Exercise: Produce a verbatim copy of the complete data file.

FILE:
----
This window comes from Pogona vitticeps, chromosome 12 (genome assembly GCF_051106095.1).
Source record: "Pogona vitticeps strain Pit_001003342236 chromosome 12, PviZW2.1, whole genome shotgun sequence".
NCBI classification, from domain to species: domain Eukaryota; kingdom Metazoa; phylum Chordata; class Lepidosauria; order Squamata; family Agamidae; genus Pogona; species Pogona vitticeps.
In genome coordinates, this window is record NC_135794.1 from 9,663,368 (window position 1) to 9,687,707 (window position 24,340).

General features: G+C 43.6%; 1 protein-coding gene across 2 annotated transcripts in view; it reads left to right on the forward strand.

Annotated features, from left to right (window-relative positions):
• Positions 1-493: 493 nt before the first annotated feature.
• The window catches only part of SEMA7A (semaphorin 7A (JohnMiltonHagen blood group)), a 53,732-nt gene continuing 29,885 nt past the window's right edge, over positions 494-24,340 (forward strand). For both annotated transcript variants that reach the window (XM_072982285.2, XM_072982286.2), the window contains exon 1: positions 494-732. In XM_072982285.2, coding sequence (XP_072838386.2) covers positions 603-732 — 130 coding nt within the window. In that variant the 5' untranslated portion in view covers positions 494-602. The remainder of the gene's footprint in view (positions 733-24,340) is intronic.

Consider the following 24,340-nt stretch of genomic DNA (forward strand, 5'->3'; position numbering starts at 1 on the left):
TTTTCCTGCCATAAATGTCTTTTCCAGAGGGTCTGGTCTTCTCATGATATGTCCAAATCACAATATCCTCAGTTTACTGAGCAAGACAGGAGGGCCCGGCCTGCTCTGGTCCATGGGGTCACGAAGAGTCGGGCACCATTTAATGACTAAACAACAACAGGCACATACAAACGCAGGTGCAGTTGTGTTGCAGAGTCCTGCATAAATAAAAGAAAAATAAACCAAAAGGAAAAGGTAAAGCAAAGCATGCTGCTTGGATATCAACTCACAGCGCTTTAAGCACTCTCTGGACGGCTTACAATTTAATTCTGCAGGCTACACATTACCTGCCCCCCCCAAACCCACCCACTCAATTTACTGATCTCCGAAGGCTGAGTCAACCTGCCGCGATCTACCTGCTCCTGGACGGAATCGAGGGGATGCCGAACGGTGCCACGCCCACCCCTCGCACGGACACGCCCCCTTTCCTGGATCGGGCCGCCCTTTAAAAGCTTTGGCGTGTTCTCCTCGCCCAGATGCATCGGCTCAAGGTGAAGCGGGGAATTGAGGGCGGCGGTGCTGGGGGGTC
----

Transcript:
This window comes from Pogona vitticeps, chromosome 12 (genome assembly GCF_051106095.1).
Source record: "Pogona vitticeps strain Pit_001003342236 chromosome 12, PviZW2.1, whole genome shotgun sequence".
NCBI classification, from domain to species: domain Eukaryota; kingdom Metazoa; phylum Chordata; class Lepidosauria; order Squamata; family Agamidae; genus Pogona; species Pogona vitticeps.
In genome coordinates, this window is record NC_135794.1 from 9,663,368 (window position 1) to 9,687,707 (window position 24,340).

General features: G+C 43.6%; 1 protein-coding gene across 2 annotated transcripts in view; it reads left to right on the forward strand.

Annotated features, from left to right (window-relative positions):
• Positions 1-493: 493 nt before the first annotated feature.
• The window catches only part of SEMA7A (semaphorin 7A (JohnMiltonHagen blood group)), a 53,732-nt gene continuing 29,885 nt past the window's right edge, over positions 494-24,340 (forward strand). For both annotated transcript variants that reach the window (XM_072982285.2, XM_072982286.2), the window contains exon 1: positions 494-732. In XM_072982285.2, coding sequence (XP_072838386.2) covers positions 603-732 — 130 coding nt within the window. In that variant the 5' untranslated portion in view covers positions 494-602. The remainder of the gene's footprint in view (positions 733-24,340) is intronic.

Consider the following 24,340-nt stretch of genomic DNA (forward strand, 5'->3'; position numbering starts at 1 on the left):
TTTTCCTGCCATAAATGTCTTTTCCAGAGGGTCTGGTCTTCTCATGATATGTCCAAATCACAATATCCTCAGTTTACTGAGCAAGACAGGAGGGCCCGGCCTGCTCTGGTCCATGGGGTCACGAAGAGTCGGGCACCATTTAATGACTAAACAACAACAGGCACATACAAACGCAGGTGCAGTTGTGTTGCAGAGTCCTGCATAAATAAAAGAAAAATAAACCAAAAGGAAAAGGTAAAGCAAAGCATGCTGCTTGGATATCAACTCACAGCGCTTTAAGCACTCTCTGGACGGCTTACAATTTAATTCTGCAGGCTACACATTACCTGCCCCCCCCAAACCCACCCACTCAATTTACTGATCTCCGAAGGCTGAGTCAACCTGCCGCGATCTACCTGCTCCTGGACGGAATCGAGGGGATGCCGAACGGTGCCACGCCCACCCCTCGCACGGACACGCCCCCTTTCCTGGATCGGGCCGCCCTTTAAAAGCTTTGGCGTGTTCTCCTCGCCCAGATGCATCGGCTCAAGGTGAAGCGGGGAATTGAGGGCGGCGGTGCTGGGGGGTC